Serial sperm donor Adam Hooper has children in Australia, Malaysia, Singapore, and Sweden—but he’d never been to New Zealand, where his first international sperm tour kicked off this week.
The two-month stint, which he’s dubbed “Lord of the Donors: A Journey to Middle Earth,” will see the 36-year-old father-of-20-something travelling in a motorhome for a string of more than 50 tour dates across the country.
“I’m heading down to Hobbiton, and then I’m making my way down south to Wellington and then going down the South Island,” he told VICE World News. “Obviously I’m not trying to overpopulate one specific area.”
The nationwide tour is mainly for the purposes of spreading awareness, talking to the media, and potentially recruiting new donors—but Hooper says he’s open to making some inseminations along the way. “That’s sort of what a sperm tour’s about, I guess.”
In November he’ll go to Mauritius. Next year: France and the UK.
“I’ll do a couple of countries per year, put the word out there, and show people that there’s a different way of doing things,” he explained. “It’s just about getting word of mouth out really, and telling guys what it’s really about.”
Hooper is the founder of Sperm Donation World: a global organisation, built around an online community of donors and aspiring parents, who connect via social media platforms like Facebook and try to conceive outside the regulatory channels of fertility clinics. It’s a booming industry. Since launching in Australia in 2015, Hooper’s organisation has grown offshoot communities in Africa, New Zealand, the Philippines, the UK, and the U.S. The Australian Facebook group currently has more than 15,000 members; the American nearly 22,000.
Yet while Hooper has been credited with helping hundreds of individuals struggling to have children, the unregulated, “DIY” sperm industry has stirred controversy due to its lack of official oversight, with some pointing to heightened risks around accidental incest, STDs, and exploitation. These reservations were highlighted on Wednesday, when fellow super donor Kyle Gordy, a U.S. citizen, was detained at Fiji’s Nadi International Airport while on his way to join Hooper’s New Zealand tour.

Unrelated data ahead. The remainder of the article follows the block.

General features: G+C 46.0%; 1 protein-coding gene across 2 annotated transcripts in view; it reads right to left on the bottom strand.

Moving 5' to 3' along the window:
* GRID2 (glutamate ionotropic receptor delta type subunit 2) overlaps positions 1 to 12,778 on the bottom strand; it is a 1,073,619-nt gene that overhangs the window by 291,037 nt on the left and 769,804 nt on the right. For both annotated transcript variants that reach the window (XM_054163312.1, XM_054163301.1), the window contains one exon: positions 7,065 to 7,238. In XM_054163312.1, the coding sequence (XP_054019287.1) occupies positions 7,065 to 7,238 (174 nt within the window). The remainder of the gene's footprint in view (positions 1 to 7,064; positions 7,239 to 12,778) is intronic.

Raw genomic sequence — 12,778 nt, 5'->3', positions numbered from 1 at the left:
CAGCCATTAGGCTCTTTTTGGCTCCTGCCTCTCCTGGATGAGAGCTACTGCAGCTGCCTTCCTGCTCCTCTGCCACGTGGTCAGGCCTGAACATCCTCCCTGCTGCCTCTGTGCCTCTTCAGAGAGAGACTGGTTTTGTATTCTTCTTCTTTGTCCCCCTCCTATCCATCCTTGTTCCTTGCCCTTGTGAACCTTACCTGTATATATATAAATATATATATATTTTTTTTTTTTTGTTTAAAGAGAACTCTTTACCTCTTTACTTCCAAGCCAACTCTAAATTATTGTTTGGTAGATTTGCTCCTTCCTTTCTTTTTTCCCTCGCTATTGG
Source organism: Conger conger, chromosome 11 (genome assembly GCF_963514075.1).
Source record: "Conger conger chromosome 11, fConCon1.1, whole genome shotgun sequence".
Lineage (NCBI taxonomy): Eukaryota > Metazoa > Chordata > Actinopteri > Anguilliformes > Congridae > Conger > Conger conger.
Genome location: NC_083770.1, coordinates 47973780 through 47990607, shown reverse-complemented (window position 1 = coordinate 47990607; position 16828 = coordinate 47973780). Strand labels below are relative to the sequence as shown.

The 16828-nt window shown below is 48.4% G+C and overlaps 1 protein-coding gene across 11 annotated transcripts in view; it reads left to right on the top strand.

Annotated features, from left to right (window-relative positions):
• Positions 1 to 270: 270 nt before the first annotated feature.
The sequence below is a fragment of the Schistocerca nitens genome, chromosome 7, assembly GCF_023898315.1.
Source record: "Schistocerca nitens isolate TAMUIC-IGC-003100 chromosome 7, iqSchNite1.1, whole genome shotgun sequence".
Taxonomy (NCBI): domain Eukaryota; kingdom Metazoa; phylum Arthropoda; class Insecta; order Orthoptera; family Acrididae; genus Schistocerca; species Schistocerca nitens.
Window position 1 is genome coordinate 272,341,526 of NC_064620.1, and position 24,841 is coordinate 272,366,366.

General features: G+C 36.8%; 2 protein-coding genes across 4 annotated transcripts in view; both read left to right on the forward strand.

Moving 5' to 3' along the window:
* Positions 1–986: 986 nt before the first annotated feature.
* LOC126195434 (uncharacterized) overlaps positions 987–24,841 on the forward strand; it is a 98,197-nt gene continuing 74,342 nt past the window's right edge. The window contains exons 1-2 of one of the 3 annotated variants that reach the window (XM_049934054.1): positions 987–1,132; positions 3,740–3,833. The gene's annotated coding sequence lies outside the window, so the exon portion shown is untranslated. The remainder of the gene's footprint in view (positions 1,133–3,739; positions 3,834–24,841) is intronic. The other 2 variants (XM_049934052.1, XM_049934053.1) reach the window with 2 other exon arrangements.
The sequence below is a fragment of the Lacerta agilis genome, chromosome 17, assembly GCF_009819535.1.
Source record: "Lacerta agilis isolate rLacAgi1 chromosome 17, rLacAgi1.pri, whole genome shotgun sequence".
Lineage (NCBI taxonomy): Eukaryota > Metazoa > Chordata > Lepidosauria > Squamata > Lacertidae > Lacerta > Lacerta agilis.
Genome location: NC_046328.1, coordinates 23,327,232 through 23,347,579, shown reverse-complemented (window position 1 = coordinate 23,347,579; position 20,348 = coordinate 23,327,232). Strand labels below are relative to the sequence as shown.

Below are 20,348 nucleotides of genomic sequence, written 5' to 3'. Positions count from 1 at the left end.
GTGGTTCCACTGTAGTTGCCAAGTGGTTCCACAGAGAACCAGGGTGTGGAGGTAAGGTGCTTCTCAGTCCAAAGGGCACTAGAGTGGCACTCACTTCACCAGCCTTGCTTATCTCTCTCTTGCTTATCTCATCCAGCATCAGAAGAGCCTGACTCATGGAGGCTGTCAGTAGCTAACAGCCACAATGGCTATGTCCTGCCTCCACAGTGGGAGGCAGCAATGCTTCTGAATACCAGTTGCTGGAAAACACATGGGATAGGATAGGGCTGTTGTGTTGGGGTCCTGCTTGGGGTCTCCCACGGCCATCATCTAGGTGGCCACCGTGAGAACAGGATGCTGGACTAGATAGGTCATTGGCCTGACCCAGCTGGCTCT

Gordy, who has 47 children around the world and is the expectant father of a further 11, told the New Zealand Herald he was pulled aside by Fijian authorities during his layover and put on the phone to Immigration New Zealand. They told him his visa was cancelled as he wasn’t honest about the fact that he was travelling to the country to donate. He’s now been deported back to the U.S.
Hooper laughs it off and suggests that for people like him and Gordy, making enemies is par for the course.
“Someone has probably complained saying, ‘Hey this person’s coming in to impregnate the whole of New Zealand,’ so immigration probably was waiting for him,” he said. “They were trying to get me out as well, but I was a bit smarter in telling people different dates that I was flying over.”
“Kyle is, I guess, not as naturally intelligent.”
Private sperm donation has grown into a serious cottage industry, with Hooper and Gordy the faces of a growing trend. They’re two of an increasing number of veritable sperm bros, men vocal in their criticism of the mainstream fertility industry, and who promote alternative pathways through online communities. To some people, these voluntary donors—who’ll meet you at a bar, visit you at home, and assist you via intercourse or a cupful of cum—are biological philanthropists. To others, they’re renegades: sperm cowboys who fail to fully appreciate the potential ripple effects that might flow in their wake.
Professor Stephen Robinson, an expert in reproductive medicine from the Australian National University’s medical school, said that while there’s nothing new about people receiving sperm through informal arrangements, the rise of social media “has really opened up the floodgates”—particularly when it comes to the possibility of global transactions.